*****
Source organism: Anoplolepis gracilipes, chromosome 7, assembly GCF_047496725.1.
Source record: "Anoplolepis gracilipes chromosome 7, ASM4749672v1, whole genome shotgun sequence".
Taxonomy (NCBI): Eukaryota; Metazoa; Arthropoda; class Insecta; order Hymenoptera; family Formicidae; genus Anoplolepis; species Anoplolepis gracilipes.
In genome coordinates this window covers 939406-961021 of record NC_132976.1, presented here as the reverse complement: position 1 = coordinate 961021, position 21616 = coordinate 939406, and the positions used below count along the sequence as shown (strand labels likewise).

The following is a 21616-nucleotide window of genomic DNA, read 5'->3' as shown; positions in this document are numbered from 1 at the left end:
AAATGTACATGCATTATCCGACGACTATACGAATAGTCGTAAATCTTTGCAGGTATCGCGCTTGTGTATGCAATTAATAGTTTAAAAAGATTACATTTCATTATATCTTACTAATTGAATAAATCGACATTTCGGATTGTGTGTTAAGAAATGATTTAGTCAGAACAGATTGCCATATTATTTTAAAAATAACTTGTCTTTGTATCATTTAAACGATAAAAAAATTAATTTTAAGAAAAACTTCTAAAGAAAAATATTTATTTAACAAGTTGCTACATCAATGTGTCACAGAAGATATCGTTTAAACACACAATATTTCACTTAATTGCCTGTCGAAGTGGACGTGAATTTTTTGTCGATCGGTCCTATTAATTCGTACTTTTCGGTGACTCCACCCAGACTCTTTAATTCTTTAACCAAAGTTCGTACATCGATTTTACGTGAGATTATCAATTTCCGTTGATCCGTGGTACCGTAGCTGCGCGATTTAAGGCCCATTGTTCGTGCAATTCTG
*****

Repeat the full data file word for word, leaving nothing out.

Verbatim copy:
Source organism: Anoplolepis gracilipes, chromosome 7, assembly GCF_047496725.1.
Source record: "Anoplolepis gracilipes chromosome 7, ASM4749672v1, whole genome shotgun sequence".
Taxonomy (NCBI): Eukaryota; Metazoa; Arthropoda; class Insecta; order Hymenoptera; family Formicidae; genus Anoplolepis; species Anoplolepis gracilipes.
In genome coordinates this window covers 939406-961021 of record NC_132976.1, presented here as the reverse complement: position 1 = coordinate 961021, position 21616 = coordinate 939406, and the positions used below count along the sequence as shown (strand labels likewise).

The following is a 21616-nucleotide window of genomic DNA, read 5'->3' as shown; positions in this document are numbered from 1 at the left end:
AAATGTACATGCATTATCCGACGACTATACGAATAGTCGTAAATCTTTGCAGGTATCGCGCTTGTGTATGCAATTAATAGTTTAAAAAGATTACATTTCATTATATCTTACTAATTGAATAAATCGACATTTCGGATTGTGTGTTAAGAAATGATTTAGTCAGAACAGATTGCCATATTATTTTAAAAATAACTTGTCTTTGTATCATTTAAACGATAAAAAAATTAATTTTAAGAAAAACTTCTAAAGAAAAATATTTATTTAACAAGTTGCTACATCAATGTGTCACAGAAGATATCGTTTAAACACACAATATTTCACTTAATTGCCTGTCGAAGTGGACGTGAATTTTTTGTCGATCGGTCCTATTAATTCGTACTTTTCGGTGACTCCACCCAGACTCTTTAATTCTTTAACCAAAGTTCGTACATCGATTTTACGTGAGATTATCAATTTCCGTTGATCCGTGGTACCGTAGCTGCGCGATTTAAGGCCCATTGTTCGTGCAATTCTG